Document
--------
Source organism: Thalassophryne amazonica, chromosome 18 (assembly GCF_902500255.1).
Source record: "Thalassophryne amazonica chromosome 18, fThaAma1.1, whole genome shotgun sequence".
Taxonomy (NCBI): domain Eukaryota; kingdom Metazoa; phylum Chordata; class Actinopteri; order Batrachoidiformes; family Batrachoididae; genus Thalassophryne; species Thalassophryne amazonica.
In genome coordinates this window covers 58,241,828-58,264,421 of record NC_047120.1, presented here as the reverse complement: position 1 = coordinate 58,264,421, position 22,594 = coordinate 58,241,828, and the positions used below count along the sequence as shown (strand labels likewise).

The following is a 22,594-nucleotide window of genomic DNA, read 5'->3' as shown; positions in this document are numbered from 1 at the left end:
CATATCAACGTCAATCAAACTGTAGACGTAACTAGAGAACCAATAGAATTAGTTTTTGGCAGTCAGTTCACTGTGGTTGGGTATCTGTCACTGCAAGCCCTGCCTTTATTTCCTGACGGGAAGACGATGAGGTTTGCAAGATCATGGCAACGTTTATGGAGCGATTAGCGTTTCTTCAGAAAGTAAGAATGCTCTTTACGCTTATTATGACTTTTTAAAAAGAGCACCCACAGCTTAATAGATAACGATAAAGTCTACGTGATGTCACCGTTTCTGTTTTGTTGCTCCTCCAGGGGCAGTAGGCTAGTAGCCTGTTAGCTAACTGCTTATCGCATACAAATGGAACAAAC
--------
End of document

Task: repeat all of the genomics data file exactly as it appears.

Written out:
Source organism: Thalassophryne amazonica, chromosome 18 (assembly GCF_902500255.1).
Source record: "Thalassophryne amazonica chromosome 18, fThaAma1.1, whole genome shotgun sequence".
Taxonomy (NCBI): domain Eukaryota; kingdom Metazoa; phylum Chordata; class Actinopteri; order Batrachoidiformes; family Batrachoididae; genus Thalassophryne; species Thalassophryne amazonica.
In genome coordinates this window covers 58,241,828-58,264,421 of record NC_047120.1, presented here as the reverse complement: position 1 = coordinate 58,264,421, position 22,594 = coordinate 58,241,828, and the positions used below count along the sequence as shown (strand labels likewise).

The following is a 22,594-nucleotide window of genomic DNA, read 5'->3' as shown; positions in this document are numbered from 1 at the left end:
CATATCAACGTCAATCAAACTGTAGACGTAACTAGAGAACCAATAGAATTAGTTTTTGGCAGTCAGTTCACTGTGGTTGGGTATCTGTCACTGCAAGCCCTGCCTTTATTTCCTGACGGGAAGACGATGAGGTTTGCAAGATCATGGCAACGTTTATGGAGCGATTAGCGTTTCTTCAGAAAGTAAGAATGCTCTTTACGCTTATTATGACTTTTTAAAAAGAGCACCCACAGCTTAATAGATAACGATAAAGTCTACGTGATGTCACCGTTTCTGTTTTGTTGCTCCTCCAGGGGCAGTAGGCTAGTAGCCTGTTAGCTAACTGCTTATCGCATACAAATGGAACAAAC